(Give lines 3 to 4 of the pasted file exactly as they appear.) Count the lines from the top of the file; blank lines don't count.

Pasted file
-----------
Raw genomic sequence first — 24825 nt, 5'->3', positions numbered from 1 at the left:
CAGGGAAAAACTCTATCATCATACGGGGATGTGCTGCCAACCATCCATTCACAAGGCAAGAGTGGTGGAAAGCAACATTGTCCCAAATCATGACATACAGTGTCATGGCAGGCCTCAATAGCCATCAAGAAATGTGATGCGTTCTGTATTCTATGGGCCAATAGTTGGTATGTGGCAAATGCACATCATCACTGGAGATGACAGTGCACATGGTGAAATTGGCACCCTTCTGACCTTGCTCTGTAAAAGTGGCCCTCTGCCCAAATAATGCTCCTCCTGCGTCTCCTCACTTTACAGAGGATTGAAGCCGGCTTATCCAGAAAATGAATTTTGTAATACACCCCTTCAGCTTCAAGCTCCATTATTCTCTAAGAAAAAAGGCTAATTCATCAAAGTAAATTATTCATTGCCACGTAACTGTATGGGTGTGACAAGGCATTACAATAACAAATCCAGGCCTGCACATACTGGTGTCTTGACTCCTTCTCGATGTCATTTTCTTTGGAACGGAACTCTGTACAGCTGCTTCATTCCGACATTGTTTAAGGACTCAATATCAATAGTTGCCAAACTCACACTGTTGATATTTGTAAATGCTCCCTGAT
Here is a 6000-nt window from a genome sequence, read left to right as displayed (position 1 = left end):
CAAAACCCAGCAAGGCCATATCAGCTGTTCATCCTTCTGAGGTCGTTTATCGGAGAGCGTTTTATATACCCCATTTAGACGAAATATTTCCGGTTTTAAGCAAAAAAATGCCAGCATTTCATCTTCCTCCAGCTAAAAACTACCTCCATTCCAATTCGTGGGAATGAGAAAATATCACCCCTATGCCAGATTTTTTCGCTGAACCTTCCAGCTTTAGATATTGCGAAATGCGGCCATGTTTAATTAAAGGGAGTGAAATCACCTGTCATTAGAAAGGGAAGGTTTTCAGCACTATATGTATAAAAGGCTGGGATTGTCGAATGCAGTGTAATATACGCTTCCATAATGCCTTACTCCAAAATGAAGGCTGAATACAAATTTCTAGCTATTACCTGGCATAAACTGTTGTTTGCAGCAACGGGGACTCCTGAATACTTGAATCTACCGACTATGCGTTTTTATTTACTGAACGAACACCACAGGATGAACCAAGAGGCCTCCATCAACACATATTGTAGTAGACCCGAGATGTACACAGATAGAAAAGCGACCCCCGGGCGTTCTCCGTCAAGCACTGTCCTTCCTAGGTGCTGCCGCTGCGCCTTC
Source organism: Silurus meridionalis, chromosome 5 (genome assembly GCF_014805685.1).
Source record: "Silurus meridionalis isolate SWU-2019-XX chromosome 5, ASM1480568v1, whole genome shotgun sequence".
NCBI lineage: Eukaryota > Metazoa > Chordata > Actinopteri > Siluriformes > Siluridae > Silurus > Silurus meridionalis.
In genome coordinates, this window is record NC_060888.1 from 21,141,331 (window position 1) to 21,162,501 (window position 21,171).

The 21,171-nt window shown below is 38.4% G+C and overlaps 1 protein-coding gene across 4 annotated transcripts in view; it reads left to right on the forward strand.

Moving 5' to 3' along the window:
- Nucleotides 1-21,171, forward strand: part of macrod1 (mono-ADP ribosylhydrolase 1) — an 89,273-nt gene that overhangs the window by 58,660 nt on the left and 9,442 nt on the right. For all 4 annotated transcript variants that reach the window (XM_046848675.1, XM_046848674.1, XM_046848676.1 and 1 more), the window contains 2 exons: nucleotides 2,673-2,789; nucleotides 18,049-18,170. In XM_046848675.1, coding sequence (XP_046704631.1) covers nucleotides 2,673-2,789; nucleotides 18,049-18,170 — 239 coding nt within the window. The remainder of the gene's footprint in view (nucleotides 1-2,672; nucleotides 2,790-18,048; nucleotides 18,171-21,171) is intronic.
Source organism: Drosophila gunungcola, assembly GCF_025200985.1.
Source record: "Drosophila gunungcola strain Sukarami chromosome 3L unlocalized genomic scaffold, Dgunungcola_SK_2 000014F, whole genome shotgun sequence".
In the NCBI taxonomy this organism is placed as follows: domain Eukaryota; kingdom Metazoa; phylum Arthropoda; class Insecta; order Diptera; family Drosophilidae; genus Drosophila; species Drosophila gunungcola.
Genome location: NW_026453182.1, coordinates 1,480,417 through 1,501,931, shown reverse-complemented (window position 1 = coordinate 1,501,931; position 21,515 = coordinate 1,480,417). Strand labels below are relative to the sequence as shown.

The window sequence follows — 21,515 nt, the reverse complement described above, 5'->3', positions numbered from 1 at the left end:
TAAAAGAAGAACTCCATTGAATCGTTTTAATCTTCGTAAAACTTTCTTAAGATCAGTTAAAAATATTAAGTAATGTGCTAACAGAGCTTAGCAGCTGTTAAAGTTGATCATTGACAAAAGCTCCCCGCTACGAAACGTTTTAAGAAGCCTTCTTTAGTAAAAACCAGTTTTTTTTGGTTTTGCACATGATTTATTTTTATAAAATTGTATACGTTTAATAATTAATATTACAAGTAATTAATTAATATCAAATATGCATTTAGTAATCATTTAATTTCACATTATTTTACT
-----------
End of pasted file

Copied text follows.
Here is a 6000-nt window from a genome sequence, read left to right as displayed (position 1 = left end):
CAAAACCCAGCAAGGCCATATCAGCTGTTCATCCTTCTGAGGTCGTTTATCGGAGAGCGTTTTATATACCCCATTTAGACGAAATATTTCCGGTTTTAAGCAAAAAAATGCCAGCATTTCATCTTCCTCCAGCTAAAAACTACCTCCATTCCAATTCGTGGGAATGAGAAAATATCACCCCTATGCCAGATTTTTTCGCTGAACCTTCCAGCTTTAGATATTGCGAAATGCGGCCATGTTTAATTAAAGGGAGTGAAATCACCTGTCATTAGAAAGGGAAGGTTTTCAGCACTATATGTATAAAAGGCTGGGATTGTCGAATGCAGTGTAATATACGCTTCCATAATGCCTTACTCCAAAATGAAGGCTGAATACAAATTTCTAGCTATTACCTGGCATAAACTGTTGTTTGCAGCAACGGGGACTCCTGAATACTTGAATCTACCGACTATGCGTTTTTATTTACTGAACGAACACCACAGGATGAACCAAGAGGCCTCCATCAACACATATTGTAGTAGACCCGAGATGTACACAGATAGAAAAGCGACCCCCGGGCGTTCTCCGTCAAGCACTGTCCTTCCTAGGTGCTGCCGCTGCGCCTTC